Skip to main content
Crystal River Fishing

How To Spot Shallow Water Fish While Sight Fishing

By December 9, 2020No Comments
a picture of a snook

Last Updated on December 9, 2020 by Eric Bonneman

Sight fishing the shallow flats of Florida is the pinnacle of inshore fishing techniques. Many akin it to “hunting” – flats fisherman stalk the flats looking for signs of fish activity, stealthily stalk up to the fish, and work on the perfect cast. But how is it exactly that they do that? Especially from far distances. Below, we will look at three main ways.

1. Surface Activity

This is the simplest form of sight fishing and often the most productive. Scanning the surface of the water for feeding or moving fish is the primary focus. It takes time to begin to learn the patterns involved with different species and activities. Many that are new to sight fishing may find they have spent most of their time working towards a school of mullet. This of course is not the goal. It takes practice to understand what the surface movement actually is. One unmistakable type of surface activity is the explosion.  When fish explode on the surface they are generally hitting schools of baitfish. In this, a sight fisherman has found an actively and aggressively feeding fish 9or school of fish) that are immediately targeted.

a picture of a fisherman holding a redfish he caught while sight fishing the flats in Crystal River

2. The “Push”

The “push” is another form of surface activity, but this generally allows seasoned sight fisherman to identify the fish. The “push” refers to the wake of water being created by the head of the fish cruising just under the surface. Some go in a straight line and others are more sporadic, but each can be attributed to a specific species of fish. The most common type of push that is targeted is that of the redfish. Redfish in shallow water push deep v style head wakes in a direct line toward their target. Seasoned sight fishermen know to immediately lead that fish with a presentation and odds are very high the lure is about to get smashed (just don’t hit them in the head).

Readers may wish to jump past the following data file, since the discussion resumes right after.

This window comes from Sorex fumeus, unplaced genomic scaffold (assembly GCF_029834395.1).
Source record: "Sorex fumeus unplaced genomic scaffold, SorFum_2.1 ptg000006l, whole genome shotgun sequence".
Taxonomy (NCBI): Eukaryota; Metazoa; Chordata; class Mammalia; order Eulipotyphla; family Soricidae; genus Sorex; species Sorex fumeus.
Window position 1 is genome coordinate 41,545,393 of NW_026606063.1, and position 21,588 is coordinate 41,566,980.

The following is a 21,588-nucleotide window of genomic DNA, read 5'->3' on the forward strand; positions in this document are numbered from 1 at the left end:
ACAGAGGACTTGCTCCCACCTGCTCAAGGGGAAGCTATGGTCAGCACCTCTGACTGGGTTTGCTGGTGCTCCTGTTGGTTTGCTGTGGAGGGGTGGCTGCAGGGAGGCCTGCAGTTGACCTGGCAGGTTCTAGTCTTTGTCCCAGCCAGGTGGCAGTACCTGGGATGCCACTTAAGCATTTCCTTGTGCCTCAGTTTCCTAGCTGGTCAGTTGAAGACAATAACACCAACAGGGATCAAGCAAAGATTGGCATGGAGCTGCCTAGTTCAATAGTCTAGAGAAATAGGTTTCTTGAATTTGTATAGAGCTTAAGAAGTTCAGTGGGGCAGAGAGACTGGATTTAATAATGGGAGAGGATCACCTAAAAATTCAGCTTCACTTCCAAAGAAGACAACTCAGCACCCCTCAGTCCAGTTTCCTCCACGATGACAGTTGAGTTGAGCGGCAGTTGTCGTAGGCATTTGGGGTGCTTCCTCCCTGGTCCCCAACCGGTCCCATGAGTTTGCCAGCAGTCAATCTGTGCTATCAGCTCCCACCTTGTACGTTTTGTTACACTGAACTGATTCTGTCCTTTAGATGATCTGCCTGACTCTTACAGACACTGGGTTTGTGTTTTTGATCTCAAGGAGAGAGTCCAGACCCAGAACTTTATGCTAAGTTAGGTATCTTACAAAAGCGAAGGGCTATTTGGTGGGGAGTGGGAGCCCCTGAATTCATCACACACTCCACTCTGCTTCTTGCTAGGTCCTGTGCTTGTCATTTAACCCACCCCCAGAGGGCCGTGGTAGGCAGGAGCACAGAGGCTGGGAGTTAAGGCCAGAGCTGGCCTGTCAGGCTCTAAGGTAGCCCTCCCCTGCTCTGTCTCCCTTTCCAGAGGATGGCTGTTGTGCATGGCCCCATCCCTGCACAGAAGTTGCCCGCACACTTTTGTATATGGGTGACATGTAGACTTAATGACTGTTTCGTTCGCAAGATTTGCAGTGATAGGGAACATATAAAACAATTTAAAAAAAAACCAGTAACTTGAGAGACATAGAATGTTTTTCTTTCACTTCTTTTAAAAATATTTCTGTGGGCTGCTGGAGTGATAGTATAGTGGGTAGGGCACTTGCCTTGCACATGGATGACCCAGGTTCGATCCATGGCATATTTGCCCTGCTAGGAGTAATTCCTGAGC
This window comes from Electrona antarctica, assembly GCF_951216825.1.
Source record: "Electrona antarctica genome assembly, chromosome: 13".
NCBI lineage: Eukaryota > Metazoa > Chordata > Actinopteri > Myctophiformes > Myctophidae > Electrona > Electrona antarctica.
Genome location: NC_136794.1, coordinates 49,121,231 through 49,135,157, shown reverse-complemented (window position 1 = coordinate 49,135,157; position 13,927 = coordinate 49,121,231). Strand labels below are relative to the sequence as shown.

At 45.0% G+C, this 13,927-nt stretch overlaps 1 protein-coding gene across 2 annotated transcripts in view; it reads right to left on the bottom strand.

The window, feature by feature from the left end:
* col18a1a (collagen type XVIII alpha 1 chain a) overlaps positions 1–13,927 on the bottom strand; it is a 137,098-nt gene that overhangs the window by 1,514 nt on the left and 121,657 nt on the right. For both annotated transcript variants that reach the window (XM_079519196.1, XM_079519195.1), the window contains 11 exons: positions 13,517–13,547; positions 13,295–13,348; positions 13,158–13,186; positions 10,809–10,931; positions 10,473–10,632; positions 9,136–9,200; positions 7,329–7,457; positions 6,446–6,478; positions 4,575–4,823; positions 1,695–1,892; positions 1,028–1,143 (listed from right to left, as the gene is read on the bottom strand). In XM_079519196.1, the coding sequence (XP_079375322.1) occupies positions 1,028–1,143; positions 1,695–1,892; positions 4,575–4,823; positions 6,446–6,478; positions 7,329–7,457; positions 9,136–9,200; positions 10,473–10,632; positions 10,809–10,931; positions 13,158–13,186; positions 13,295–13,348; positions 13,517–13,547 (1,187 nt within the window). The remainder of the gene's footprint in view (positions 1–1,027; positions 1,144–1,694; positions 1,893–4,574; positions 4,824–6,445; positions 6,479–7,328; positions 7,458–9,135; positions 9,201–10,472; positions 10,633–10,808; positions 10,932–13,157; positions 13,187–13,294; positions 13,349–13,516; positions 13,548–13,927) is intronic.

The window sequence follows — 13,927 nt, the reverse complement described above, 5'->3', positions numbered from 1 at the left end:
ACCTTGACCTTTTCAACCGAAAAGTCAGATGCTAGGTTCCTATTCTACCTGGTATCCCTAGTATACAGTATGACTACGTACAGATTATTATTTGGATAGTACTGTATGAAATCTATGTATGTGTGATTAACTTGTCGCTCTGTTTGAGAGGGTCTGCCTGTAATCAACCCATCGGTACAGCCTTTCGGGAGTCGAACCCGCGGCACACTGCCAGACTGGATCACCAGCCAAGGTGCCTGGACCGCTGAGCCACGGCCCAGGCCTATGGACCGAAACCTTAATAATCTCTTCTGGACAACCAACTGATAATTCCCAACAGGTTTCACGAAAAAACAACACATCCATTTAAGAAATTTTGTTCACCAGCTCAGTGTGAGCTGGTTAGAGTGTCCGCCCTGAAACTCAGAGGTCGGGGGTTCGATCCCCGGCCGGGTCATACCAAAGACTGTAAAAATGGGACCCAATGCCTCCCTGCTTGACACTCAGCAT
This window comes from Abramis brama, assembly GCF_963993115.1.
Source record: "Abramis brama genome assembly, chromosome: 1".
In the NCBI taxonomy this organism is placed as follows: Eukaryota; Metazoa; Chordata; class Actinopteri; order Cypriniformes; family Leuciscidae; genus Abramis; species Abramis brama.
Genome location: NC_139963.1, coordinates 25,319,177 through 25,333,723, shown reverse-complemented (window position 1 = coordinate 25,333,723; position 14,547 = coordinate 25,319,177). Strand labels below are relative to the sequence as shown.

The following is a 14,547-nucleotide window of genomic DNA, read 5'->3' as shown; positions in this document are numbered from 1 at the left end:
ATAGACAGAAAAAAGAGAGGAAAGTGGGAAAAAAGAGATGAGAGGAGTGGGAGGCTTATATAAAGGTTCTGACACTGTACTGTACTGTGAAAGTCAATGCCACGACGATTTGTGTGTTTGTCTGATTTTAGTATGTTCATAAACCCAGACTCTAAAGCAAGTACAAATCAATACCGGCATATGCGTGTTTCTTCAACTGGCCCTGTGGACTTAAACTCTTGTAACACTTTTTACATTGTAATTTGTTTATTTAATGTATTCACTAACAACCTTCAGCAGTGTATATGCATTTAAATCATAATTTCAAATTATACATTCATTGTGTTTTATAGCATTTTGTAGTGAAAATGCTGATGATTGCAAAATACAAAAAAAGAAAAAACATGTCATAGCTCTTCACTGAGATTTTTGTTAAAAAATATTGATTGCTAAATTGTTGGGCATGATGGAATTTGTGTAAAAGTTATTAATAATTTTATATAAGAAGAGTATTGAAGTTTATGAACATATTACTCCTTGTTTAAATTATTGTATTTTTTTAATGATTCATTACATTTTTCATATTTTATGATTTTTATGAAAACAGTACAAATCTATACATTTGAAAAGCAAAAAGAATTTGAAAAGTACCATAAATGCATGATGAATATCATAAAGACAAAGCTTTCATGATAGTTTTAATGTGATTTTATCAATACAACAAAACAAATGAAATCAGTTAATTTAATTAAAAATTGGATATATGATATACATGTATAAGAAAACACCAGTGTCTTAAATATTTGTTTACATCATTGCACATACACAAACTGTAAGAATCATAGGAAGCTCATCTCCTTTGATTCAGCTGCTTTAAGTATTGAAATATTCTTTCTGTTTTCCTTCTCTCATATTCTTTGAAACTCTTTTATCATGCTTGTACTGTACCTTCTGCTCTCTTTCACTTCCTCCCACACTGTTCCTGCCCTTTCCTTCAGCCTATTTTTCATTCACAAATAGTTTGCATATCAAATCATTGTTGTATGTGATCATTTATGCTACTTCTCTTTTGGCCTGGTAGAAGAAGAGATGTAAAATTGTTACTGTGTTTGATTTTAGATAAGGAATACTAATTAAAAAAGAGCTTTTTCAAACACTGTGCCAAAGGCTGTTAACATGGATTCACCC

a picture of a fisherman holding a sea trout that was caught while sight fishing in Crystal River

3. Shadows

Shadows can be more complex and be even harder on rookie sight fisherman than surface activity. As a matter of fact, this is probably the least utilized technique due to the various mistakes that can happen, even by those seasoned pros. However, when you see that snook or redfish silhouette holding up on the flats or back in the mangroves, the shape becomes quite unmistakable. Until the sight fisherman gets to that level, however, one can spend an entire day casting at rocks and sticks until this skill is honed.

Eric Bonneman

Just a guy who fishes and writes about his experiences.

Leave a Reply